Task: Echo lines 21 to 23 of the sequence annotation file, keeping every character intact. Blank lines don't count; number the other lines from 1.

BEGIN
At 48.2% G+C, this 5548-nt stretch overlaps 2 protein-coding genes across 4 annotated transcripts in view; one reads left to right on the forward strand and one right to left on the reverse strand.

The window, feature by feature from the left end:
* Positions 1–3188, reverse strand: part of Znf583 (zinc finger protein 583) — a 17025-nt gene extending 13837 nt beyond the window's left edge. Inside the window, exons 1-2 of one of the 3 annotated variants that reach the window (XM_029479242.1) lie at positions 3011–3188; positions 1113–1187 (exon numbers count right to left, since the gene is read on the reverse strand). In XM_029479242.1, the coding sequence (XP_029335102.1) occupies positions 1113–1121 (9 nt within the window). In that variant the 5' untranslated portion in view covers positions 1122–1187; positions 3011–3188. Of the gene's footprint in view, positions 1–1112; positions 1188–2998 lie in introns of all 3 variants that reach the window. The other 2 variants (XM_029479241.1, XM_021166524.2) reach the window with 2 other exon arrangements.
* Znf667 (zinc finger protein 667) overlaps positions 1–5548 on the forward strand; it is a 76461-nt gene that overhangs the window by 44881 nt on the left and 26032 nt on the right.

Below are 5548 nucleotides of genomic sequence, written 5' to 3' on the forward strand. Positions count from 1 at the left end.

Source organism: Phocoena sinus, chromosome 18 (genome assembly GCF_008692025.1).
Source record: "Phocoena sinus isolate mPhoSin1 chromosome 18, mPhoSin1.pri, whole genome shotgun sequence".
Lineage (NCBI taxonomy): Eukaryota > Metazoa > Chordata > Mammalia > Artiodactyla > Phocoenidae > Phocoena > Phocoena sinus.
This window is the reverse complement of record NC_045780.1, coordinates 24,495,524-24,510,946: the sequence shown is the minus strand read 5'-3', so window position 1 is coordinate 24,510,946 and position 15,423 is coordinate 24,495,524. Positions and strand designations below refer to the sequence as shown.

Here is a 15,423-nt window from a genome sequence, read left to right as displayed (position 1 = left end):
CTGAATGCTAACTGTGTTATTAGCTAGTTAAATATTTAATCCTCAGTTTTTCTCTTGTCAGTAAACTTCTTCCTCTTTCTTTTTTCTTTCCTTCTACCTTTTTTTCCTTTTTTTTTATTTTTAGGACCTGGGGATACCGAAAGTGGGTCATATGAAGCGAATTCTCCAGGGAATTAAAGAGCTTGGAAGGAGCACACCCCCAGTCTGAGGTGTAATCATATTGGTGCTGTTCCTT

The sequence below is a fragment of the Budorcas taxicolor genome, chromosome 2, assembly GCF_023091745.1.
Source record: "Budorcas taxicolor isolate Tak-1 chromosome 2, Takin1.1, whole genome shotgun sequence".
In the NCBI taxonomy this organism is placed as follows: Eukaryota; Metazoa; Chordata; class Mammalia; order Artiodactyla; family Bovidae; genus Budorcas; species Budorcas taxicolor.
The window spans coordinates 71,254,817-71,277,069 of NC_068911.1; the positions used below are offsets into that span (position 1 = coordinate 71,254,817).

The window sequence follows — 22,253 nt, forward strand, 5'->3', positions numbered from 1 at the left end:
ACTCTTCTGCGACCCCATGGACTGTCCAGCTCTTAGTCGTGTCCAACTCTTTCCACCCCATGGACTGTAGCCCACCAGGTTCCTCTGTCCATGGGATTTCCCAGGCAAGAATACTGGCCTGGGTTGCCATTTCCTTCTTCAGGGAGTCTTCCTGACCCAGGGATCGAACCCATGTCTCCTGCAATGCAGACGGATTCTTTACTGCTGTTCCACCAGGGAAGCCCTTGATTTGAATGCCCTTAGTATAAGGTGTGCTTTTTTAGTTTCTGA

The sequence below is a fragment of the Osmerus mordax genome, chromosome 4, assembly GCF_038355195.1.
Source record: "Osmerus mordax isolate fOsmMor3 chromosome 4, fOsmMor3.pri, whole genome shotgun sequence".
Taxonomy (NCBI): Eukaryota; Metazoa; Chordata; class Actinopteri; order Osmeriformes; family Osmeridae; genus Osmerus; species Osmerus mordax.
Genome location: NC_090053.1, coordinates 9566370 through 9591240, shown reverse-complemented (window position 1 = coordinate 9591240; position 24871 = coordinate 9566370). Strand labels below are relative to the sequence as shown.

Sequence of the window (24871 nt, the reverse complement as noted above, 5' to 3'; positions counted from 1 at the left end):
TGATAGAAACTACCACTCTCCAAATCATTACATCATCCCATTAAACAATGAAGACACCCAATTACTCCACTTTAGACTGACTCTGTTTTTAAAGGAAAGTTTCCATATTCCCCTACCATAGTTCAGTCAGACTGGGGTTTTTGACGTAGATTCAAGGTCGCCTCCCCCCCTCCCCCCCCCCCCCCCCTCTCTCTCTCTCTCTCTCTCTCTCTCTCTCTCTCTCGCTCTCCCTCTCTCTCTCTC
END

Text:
Genome location: NC_090053.1, coordinates 9566370 through 9591240, shown reverse-complemented (window position 1 = coordinate 9591240; position 24871 = coordinate 9566370). Strand labels below are relative to the sequence as shown.

Sequence of the window (24871 nt, the reverse complement as noted above, 5' to 3'; positions counted from 1 at the left end):
TGATAGAAACTACCACTCTCCAAATCATTACATCATCCCATTAAACAATGAAGACACCCAATTACTCCACTTTAGACTGACTCTGTTTTTAAAGGAAAGTTTCCATATTCCCCTACCATAGTTCAGTCAGACTGGGGTTTTTGACGTAGATTCAAGGTCGCCTCCCCCCCTCCCCCCCCCCCCCCCCTCTCTCTCTCTCTCTCTCTCTCTCTCTCTCTCTCTCGCTCTCCCTCTCTCTCTCTC